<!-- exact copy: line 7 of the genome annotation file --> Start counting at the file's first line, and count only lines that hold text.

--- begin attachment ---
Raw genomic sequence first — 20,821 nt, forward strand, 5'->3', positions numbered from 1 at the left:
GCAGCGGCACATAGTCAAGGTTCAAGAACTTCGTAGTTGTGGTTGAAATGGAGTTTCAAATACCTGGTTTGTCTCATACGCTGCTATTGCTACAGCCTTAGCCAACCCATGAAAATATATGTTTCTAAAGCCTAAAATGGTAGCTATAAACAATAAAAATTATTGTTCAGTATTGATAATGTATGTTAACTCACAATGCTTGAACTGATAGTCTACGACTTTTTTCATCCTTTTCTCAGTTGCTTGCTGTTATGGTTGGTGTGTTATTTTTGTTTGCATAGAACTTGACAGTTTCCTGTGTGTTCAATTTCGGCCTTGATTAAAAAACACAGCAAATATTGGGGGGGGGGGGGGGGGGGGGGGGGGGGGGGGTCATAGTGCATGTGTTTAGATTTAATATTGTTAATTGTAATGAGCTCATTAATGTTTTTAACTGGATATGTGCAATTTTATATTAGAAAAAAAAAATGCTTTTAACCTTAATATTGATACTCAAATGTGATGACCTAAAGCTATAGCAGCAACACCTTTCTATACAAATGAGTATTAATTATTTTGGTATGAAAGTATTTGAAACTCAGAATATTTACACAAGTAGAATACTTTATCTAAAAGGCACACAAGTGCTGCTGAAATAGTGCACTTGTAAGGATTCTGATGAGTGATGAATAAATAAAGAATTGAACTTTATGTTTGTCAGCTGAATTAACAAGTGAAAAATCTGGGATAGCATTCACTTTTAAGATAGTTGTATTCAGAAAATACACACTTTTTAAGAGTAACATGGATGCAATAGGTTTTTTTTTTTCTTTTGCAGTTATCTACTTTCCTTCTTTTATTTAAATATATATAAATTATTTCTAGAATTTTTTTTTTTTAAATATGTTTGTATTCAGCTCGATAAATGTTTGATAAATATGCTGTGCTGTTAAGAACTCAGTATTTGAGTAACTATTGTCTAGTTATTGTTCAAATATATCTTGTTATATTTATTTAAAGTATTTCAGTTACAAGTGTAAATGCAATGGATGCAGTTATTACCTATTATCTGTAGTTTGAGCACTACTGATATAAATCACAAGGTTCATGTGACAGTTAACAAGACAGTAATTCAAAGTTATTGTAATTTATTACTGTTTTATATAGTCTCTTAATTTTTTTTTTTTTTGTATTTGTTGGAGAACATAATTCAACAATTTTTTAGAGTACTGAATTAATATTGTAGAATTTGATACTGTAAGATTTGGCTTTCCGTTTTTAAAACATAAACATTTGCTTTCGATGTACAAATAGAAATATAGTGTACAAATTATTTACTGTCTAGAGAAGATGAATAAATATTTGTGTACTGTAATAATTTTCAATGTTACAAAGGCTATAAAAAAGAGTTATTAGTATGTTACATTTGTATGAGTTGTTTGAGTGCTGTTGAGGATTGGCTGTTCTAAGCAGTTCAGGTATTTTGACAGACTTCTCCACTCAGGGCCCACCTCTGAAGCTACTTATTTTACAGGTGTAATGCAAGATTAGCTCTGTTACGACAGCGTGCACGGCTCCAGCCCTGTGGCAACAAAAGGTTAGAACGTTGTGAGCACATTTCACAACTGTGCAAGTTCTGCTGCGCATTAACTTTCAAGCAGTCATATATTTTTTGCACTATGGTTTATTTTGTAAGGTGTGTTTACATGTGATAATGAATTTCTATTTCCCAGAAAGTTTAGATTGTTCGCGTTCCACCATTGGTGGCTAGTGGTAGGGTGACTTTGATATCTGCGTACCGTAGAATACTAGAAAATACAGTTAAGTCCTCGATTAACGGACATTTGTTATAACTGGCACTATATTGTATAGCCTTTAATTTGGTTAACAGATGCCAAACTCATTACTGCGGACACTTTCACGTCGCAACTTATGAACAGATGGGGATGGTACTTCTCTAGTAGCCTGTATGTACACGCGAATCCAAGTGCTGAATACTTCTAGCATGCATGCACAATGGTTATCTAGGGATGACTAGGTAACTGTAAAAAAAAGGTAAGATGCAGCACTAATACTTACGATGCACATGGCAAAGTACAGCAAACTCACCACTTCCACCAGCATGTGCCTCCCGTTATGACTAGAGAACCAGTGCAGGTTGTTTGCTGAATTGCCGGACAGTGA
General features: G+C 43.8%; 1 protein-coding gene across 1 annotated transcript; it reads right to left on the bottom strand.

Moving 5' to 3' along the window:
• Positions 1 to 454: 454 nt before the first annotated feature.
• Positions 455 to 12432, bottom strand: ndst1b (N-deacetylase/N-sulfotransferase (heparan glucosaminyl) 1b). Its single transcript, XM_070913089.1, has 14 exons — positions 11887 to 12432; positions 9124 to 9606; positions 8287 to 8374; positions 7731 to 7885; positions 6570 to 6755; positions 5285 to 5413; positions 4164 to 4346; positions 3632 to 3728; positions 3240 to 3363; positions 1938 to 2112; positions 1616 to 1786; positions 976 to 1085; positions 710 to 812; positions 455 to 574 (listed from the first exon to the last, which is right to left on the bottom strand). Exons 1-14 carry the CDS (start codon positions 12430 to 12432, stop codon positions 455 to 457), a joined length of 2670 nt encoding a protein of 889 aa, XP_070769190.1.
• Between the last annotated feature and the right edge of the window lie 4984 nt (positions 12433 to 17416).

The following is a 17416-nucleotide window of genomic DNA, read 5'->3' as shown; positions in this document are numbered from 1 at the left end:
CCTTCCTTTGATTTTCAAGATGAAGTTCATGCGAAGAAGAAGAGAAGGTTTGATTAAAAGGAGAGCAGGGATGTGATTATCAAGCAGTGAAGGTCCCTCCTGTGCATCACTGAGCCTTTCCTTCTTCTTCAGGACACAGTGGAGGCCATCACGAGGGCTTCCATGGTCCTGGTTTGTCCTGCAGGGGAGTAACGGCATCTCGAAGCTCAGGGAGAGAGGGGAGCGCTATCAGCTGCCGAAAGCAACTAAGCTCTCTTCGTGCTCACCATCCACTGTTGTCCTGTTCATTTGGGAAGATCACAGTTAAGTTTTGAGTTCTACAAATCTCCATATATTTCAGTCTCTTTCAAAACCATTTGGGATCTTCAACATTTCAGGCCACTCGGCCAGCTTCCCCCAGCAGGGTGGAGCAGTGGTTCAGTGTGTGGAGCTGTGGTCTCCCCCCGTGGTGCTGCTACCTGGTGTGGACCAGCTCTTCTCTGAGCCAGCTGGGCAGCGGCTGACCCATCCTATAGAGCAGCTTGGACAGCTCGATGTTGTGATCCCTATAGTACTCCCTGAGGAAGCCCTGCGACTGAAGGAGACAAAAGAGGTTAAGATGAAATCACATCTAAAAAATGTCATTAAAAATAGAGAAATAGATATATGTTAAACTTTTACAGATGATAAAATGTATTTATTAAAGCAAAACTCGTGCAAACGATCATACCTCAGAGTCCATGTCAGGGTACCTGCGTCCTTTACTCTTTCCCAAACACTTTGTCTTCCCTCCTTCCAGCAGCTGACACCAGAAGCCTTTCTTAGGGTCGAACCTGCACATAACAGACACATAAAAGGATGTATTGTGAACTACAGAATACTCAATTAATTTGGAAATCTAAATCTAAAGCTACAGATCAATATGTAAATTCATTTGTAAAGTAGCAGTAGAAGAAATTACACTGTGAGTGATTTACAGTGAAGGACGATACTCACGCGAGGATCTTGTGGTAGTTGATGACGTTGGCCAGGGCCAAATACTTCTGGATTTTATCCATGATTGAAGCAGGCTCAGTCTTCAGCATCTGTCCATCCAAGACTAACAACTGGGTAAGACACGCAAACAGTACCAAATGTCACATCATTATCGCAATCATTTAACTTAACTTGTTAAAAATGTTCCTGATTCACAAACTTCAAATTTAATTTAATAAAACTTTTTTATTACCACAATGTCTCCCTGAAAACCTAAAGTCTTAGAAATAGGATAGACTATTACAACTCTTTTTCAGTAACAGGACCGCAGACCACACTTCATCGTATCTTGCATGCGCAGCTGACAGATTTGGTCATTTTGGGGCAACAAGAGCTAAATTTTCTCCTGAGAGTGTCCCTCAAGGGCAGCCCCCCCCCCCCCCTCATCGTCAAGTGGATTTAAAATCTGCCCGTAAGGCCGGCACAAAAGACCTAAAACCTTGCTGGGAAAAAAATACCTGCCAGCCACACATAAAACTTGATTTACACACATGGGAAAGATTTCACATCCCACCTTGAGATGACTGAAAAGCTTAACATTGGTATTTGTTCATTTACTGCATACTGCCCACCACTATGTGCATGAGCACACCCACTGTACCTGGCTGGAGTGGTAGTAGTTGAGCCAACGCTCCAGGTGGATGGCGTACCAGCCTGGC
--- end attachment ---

• Between the last annotated feature and the right edge of the window lie 4984 nt (positions 12433 to 17416).